“World Beaters” is easily the most provocative and moving drama in this year’s Contemporary American Theater Festival. We think we know why.
SHEPHERDSTOWN, West Virginia, July 23, 2015 – Last but not least, we review the world premiere of Johnna Adams’ intimate and provocative new play, “World Builders.” Subtitled “A Love Story,” we’d agree that it certainly is. Except that it’s not the kind of love story most of us would ever imagine.
Adams’ new drama is staged in Studio 112, the small, virtually black box space CATF has used for intimate, innovative and provocative new dramas since Building I of its still-evolving Center for Contemporary Arts first opened several seasons ago. Festival patrons soon learned that “Studio 112” plays were usually something special, and “World Builders” adds more evidence to support that perception.
In Adams’ sad, poignant yet weirdly and warmly comic drama, which is staged in the round, we become silent observers inside a mental health facility. It is here in a stark, sterile, unpromising environment that we meet this one-act play’s only characters, Max (Chris Thorn) and Whitney (Brenna Palughi).
To the pair’s shock and surprise, the drug gradually begins to work and work well, and soon, they find themselves on the horns of a peculiar and frightening dilemma: which place is better, the new, real world they’re discovering for the first time—or their own custom-built, private, inner space, the personalized refuge to which they’ve regularly retreated throughout their conscious lives?
Additionally, Max, Whitney and audience members themselves must grapple with another serious question that plagues contemporary society, sociology and psychiatry: Why are more and more of us taking all manor of mind-altering and behavior-modifying drugs? And what is this doing for originality and individuality? Are we heading for some kind of chemical-induced “Matrix” of the future?
These are cosmic question that even “normal” people grapple with from time to time. Though we may complain about it on a regular basis, we tend to like the way we lead our lives in spite of knowing all about the shortcomings. We’ve created a comfortable space, however deficient it may be, and we increasingly resent any effort or event that threatens to take us out of our comfort zones and thrust us into something that’s new and unknown.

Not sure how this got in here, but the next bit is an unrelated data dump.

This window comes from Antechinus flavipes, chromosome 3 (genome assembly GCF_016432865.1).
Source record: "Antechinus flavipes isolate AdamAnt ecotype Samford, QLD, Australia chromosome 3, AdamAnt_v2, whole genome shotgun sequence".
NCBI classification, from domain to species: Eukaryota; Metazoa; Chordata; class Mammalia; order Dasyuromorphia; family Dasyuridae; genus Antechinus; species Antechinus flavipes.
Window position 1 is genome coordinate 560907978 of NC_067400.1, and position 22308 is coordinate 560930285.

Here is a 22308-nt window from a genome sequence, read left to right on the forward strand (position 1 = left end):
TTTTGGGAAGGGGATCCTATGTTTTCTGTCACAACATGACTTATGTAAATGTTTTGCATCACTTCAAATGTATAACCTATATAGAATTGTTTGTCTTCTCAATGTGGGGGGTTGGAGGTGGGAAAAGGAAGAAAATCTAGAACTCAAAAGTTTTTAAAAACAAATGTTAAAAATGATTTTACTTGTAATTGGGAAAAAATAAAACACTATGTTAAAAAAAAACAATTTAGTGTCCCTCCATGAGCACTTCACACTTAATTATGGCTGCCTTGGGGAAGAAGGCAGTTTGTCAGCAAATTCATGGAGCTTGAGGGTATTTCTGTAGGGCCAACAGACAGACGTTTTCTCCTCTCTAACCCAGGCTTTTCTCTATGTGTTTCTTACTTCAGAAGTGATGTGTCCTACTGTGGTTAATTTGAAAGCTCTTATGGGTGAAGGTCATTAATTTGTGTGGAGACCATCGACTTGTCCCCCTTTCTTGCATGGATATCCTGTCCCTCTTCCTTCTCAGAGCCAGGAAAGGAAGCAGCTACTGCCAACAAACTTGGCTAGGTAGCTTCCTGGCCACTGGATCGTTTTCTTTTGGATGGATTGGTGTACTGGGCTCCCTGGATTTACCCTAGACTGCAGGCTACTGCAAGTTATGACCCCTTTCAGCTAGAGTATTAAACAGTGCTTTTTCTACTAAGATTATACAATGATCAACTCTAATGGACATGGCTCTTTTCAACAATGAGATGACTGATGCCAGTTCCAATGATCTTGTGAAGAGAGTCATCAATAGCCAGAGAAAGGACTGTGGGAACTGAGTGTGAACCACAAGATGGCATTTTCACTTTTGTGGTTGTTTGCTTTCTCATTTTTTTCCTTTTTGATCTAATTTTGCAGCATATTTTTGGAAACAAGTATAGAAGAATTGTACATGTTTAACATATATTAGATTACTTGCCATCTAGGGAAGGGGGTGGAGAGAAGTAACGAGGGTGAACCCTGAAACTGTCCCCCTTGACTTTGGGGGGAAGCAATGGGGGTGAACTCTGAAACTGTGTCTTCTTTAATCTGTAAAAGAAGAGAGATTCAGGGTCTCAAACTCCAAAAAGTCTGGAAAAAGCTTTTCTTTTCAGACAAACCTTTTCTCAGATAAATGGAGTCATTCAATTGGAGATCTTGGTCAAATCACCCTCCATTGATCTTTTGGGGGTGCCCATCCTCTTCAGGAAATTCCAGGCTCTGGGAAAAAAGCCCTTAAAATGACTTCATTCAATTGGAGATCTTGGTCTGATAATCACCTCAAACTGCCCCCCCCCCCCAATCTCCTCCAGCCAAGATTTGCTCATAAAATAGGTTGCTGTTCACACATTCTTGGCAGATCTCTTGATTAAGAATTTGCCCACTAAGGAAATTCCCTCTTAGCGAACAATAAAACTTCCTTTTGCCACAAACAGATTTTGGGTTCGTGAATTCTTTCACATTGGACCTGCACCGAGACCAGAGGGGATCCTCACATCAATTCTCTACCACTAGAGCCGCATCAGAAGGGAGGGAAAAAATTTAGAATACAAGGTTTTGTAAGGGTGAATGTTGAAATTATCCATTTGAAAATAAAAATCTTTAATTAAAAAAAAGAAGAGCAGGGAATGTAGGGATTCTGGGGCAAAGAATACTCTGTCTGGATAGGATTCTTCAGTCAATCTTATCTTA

The problem for Max and Whitney is exponentially greater, however. Although both are diagnosed schizophrenics, they still retain enough objective intellectual capacity to know that the worlds to which they retreat, often under outward duress, are self-created and unknown and unknowable to the average person.
Worse, the average individual, if apprised of the bizarre details and landscapes of those decidedly non-standard worlds, would almost certainly prefer that both Max and Whitney be taken off the streets and put away for good.
On the other hand, both Max and Whitney have become involved in this experiment mostly on their own volition. Whether through family members, co-workers or both, they’ve been informed—and understand—they’ve been gradually going downhill, becoming further and further removed from reality to the point where they could lose their freedom permanently if they’re committed. Hence, their reluctant but still real willingness to take a chance on achieving “normalcy,” which for them is a fearsome unknown land.
If this all sounds like clinical psychobabble, on one level it certainly is. But the skill of the playwright transforms the abstract into a human struggle that becomes surprisingly real for the majority of audience members who’ve never experienced a mental state like schizophrenia at all. Following the classic dictate for fiction, drama and film, we are shown—not told—what’s going on and are thus drawn into each character’s internal struggles in a most convincing way.
Adams’ technique is simple. After each understandably self-centered character tries to keep the other at arms’ length, they gradually begin to open up to one another to “share” their “world,” their personal reality with one another. This is dangerous territory, since it amounts to inviting an unpredictable alien being into an inner world that has never been shared. Having exposed one’s secret hideaway to even one other person exposes one’s sanctuary to invasion and destruction.
Nonetheless, as the drug takes effect and erodes each character’s defenses, the masks begin to slip. The wildly animated Whitney reveals her ongoing world as a time-traveling, ever-morphing outer space odyssey, a weirdly subjective soap opera peopled by alien characters and alien planets whose aims and characteristics shape-shift at will.